The outside of the SS Great Britain

A family day out at the SS Great Britain

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At the heart of Bristol’s vibrant harbour lies a boat with a tale to tell. The SS Great Britain was built right there in the Great Western Dockyard. This was where she would return 127 years later. Since then, the ship has been lovingly restored. Visitors can look around both inside and outside and get a feel for what life would have been like for those on board.

Covid-19 and visiting the SS Great Britain

Days out across the UK have changed since the Covid-19 pandemic. Thankfully, the SS Great Britain has been able to reopen since lockdown was eased. Visitors need to book a time slot in advance and arrive within that time slot to ensure it doesn’t become crowded. We headed there for the day to see whether it would still be as good with social distancing measures in place.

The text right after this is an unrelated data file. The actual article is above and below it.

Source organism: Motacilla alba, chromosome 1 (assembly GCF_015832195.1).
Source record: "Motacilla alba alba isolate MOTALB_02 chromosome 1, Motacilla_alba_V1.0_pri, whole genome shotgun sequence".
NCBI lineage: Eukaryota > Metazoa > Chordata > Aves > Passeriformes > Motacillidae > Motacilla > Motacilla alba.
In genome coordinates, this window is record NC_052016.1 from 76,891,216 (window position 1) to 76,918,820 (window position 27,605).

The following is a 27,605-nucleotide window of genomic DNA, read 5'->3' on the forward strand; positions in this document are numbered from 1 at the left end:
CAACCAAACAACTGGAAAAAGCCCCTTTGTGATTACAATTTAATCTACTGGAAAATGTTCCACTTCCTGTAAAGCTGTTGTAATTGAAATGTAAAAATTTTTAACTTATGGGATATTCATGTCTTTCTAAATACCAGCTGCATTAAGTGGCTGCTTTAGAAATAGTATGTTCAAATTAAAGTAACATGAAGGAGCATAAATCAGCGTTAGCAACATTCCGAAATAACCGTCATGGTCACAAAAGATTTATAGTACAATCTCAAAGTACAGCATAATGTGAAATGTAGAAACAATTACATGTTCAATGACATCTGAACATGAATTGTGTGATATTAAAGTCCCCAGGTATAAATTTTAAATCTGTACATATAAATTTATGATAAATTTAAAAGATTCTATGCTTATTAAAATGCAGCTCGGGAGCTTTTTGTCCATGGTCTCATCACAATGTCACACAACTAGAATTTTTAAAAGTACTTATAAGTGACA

Social distancing has been very well managed on the SS Great Britain, despite the difficulties in implementing it on an old vessel. Most attractions on the ship and in the museum are still open. A few minor things are closed, such as the photo area where you could dress up in vintage clothing for a photo. Hand sanitiser is available absolutely everywhere. Masks need to be worn indoors including under the boat in the dry dock.

Girl wearing a mask in front of horse statue
Girl in blue mask in front of horse statue beside SS great Britain